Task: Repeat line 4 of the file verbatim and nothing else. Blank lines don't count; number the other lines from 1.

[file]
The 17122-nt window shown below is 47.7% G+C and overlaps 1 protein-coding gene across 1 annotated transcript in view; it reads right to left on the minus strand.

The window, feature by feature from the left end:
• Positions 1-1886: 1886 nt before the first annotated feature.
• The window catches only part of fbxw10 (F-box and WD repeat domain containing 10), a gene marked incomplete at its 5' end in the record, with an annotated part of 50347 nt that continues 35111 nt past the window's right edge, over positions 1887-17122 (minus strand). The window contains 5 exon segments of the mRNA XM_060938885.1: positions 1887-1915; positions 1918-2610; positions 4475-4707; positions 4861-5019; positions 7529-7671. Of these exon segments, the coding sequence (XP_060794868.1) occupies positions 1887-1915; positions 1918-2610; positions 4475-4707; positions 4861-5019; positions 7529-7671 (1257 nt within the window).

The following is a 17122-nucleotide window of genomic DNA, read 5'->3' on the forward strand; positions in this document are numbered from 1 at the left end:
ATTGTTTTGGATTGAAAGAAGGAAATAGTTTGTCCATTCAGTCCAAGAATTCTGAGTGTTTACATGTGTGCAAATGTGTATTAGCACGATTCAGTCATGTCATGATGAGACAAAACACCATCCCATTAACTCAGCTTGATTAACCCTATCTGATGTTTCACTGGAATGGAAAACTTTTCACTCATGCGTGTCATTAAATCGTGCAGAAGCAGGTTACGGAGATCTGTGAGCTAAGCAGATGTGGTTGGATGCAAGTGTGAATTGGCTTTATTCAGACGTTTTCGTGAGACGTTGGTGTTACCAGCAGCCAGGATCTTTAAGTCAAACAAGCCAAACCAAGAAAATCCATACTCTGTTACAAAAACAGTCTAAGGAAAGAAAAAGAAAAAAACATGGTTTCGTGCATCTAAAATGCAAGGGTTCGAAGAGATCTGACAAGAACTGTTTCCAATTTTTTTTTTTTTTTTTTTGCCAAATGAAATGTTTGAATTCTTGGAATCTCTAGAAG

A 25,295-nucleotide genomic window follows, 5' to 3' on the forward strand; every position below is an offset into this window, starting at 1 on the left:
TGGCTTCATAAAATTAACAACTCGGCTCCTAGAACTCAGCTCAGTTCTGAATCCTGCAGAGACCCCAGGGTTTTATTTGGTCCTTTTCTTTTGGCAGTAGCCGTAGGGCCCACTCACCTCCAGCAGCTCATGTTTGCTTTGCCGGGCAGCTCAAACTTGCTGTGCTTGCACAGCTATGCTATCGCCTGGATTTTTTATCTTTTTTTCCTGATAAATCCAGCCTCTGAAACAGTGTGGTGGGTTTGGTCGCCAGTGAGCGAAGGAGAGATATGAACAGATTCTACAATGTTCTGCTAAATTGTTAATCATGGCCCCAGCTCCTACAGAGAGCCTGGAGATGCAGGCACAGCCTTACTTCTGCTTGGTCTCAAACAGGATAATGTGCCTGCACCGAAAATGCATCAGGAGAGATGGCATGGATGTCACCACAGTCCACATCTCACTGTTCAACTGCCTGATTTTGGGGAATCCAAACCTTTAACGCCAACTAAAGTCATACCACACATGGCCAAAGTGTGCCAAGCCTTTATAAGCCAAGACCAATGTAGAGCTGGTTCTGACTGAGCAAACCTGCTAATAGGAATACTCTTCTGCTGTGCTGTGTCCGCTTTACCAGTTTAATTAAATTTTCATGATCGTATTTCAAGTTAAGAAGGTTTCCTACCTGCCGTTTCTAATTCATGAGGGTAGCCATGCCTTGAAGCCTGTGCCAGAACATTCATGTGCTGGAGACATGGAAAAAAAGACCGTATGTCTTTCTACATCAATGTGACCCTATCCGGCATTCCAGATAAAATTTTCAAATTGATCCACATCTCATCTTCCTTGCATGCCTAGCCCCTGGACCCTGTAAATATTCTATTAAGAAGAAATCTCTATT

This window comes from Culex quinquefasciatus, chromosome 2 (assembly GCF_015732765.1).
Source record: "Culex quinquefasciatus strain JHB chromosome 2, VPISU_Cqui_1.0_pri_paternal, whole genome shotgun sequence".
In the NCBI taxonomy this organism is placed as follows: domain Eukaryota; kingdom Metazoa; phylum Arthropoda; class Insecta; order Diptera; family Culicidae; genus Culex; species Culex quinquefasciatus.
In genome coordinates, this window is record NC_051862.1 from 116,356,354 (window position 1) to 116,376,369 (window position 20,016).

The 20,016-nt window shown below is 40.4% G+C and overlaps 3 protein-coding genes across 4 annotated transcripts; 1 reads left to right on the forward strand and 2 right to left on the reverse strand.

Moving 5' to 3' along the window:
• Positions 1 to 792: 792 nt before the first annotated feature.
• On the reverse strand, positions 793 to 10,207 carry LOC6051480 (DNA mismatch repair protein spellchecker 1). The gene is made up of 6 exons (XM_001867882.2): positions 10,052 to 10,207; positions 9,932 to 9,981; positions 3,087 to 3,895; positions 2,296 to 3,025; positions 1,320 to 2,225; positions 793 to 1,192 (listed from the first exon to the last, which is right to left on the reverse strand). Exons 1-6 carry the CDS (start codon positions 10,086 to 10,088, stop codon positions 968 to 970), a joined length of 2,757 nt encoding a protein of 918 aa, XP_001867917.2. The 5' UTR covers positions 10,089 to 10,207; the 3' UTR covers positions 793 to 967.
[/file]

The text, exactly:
• The window catches only part of fbxw10 (F-box and WD repeat domain containing 10), a gene marked incomplete at its 5' end in the record, with an annotated part of 50347 nt that continues 35111 nt past the window's right edge, over positions 1887-17122 (minus strand). The window contains 5 exon segments of the mRNA XM_060938885.1: positions 1887-1915; positions 1918-2610; positions 4475-4707; positions 4861-5019; positions 7529-7671. Of these exon segments, the coding sequence (XP_060794868.1) occupies positions 1887-1915; positions 1918-2610; positions 4475-4707; positions 4861-5019; positions 7529-7671 (1257 nt within the window).